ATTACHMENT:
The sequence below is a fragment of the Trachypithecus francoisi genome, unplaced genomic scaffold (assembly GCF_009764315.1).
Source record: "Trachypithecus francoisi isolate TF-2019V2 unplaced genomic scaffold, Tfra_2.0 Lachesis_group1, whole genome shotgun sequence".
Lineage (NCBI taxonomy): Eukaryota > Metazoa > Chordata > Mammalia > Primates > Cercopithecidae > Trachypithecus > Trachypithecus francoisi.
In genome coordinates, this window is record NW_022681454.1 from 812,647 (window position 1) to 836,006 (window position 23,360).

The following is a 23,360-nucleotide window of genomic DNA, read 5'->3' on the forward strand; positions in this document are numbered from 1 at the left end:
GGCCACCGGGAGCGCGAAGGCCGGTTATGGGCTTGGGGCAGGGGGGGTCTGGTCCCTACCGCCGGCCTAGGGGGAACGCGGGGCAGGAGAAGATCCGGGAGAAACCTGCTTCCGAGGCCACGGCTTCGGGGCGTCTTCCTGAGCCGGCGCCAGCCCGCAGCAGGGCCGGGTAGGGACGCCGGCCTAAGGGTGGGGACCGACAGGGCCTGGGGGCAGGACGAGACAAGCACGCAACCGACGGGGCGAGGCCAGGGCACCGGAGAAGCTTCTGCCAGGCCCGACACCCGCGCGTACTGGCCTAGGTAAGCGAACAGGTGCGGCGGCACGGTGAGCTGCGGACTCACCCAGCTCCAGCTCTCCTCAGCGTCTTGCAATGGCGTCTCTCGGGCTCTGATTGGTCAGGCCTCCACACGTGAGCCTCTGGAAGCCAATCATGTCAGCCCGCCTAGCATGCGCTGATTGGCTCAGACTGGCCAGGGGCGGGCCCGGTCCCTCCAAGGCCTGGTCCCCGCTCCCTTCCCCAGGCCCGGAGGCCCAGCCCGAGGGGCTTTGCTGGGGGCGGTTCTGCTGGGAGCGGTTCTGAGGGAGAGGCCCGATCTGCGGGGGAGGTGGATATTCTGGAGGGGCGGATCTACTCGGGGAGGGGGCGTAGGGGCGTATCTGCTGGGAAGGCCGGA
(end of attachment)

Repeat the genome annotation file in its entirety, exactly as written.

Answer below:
The sequence below is a fragment of the Trachypithecus francoisi genome, unplaced genomic scaffold (assembly GCF_009764315.1).
Source record: "Trachypithecus francoisi isolate TF-2019V2 unplaced genomic scaffold, Tfra_2.0 Lachesis_group1, whole genome shotgun sequence".
Lineage (NCBI taxonomy): Eukaryota > Metazoa > Chordata > Mammalia > Primates > Cercopithecidae > Trachypithecus > Trachypithecus francoisi.
In genome coordinates, this window is record NW_022681454.1 from 812,647 (window position 1) to 836,006 (window position 23,360).

The following is a 23,360-nucleotide window of genomic DNA, read 5'->3' on the forward strand; positions in this document are numbered from 1 at the left end:
GGCCACCGGGAGCGCGAAGGCCGGTTATGGGCTTGGGGCAGGGGGGGTCTGGTCCCTACCGCCGGCCTAGGGGGAACGCGGGGCAGGAGAAGATCCGGGAGAAACCTGCTTCCGAGGCCACGGCTTCGGGGCGTCTTCCTGAGCCGGCGCCAGCCCGCAGCAGGGCCGGGTAGGGACGCCGGCCTAAGGGTGGGGACCGACAGGGCCTGGGGGCAGGACGAGACAAGCACGCAACCGACGGGGCGAGGCCAGGGCACCGGAGAAGCTTCTGCCAGGCCCGACACCCGCGCGTACTGGCCTAGGTAAGCGAACAGGTGCGGCGGCACGGTGAGCTGCGGACTCACCCAGCTCCAGCTCTCCTCAGCGTCTTGCAATGGCGTCTCTCGGGCTCTGATTGGTCAGGCCTCCACACGTGAGCCTCTGGAAGCCAATCATGTCAGCCCGCCTAGCATGCGCTGATTGGCTCAGACTGGCCAGGGGCGGGCCCGGTCCCTCCAAGGCCTGGTCCCCGCTCCCTTCCCCAGGCCCGGAGGCCCAGCCCGAGGGGCTTTGCTGGGGGCGGTTCTGCTGGGAGCGGTTCTGAGGGAGAGGCCCGATCTGCGGGGGAGGTGGATATTCTGGAGGGGCGGATCTACTCGGGGAGGGGGCGTAGGGGCGTATCTGCTGGGAAGGCCGGA